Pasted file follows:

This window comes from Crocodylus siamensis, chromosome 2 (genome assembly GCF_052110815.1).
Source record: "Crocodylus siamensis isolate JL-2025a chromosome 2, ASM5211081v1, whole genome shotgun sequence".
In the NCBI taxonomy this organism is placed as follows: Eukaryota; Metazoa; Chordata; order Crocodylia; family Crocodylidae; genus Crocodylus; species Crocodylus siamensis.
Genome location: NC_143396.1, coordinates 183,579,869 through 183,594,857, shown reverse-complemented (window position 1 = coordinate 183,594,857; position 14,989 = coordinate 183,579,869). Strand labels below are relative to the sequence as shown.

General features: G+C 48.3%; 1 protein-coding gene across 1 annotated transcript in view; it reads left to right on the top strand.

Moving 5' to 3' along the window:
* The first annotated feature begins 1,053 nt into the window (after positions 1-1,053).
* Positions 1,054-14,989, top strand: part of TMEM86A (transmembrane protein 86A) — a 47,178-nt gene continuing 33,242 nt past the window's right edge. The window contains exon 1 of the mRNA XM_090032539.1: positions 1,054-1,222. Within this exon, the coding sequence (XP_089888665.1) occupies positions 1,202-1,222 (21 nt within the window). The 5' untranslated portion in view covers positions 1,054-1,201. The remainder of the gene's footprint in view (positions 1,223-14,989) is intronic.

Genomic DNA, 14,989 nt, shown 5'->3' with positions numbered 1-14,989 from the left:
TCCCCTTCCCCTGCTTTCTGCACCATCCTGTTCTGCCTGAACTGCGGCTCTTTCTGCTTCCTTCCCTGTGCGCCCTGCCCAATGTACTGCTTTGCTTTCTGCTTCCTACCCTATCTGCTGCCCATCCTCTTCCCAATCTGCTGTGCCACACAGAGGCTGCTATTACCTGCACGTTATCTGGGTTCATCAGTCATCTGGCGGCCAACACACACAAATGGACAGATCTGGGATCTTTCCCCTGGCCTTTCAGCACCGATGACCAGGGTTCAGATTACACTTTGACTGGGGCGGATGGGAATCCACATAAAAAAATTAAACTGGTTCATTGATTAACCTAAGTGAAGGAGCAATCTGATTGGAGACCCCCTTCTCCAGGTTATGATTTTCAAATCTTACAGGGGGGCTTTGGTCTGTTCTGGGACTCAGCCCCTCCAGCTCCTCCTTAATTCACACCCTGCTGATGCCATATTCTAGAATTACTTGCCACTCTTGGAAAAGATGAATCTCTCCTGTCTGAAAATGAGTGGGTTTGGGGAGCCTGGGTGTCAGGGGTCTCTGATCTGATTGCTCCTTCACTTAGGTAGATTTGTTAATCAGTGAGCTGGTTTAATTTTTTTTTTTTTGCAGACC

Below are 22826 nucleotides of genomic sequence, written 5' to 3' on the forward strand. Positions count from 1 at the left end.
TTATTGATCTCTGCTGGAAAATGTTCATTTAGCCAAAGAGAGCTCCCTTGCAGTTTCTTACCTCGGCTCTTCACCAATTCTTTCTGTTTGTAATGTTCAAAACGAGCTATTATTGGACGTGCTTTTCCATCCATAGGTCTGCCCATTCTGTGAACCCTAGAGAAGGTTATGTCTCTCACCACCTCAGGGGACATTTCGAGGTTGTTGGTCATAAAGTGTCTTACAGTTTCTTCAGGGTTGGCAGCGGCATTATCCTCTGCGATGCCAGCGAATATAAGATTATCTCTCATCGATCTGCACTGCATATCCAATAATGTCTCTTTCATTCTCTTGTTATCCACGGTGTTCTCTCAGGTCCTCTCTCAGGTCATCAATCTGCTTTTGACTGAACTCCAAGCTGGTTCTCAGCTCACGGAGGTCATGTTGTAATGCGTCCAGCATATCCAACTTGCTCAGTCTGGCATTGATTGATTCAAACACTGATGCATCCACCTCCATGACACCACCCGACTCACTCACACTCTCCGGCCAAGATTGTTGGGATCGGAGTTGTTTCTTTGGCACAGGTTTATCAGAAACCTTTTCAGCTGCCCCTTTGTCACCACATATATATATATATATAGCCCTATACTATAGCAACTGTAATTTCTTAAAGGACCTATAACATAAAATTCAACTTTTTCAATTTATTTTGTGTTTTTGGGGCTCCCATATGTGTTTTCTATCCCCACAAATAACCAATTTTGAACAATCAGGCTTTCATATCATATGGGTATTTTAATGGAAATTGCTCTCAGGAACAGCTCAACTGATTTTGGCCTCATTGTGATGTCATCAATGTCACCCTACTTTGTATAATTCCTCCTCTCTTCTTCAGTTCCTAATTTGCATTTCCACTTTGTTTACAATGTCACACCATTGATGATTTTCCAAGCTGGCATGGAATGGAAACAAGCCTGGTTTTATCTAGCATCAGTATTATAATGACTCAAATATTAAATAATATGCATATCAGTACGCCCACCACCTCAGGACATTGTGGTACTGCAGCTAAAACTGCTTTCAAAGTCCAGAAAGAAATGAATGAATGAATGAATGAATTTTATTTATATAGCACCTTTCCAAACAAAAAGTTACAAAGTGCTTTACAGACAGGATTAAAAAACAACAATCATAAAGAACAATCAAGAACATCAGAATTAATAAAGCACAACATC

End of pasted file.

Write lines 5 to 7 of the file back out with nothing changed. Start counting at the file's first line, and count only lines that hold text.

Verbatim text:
General features: G+C 48.3%; 1 protein-coding gene across 1 annotated transcript in view; it reads left to right on the top strand.

Moving 5' to 3' along the window:
* The first annotated feature begins 1,053 nt into the window (after positions 1-1,053).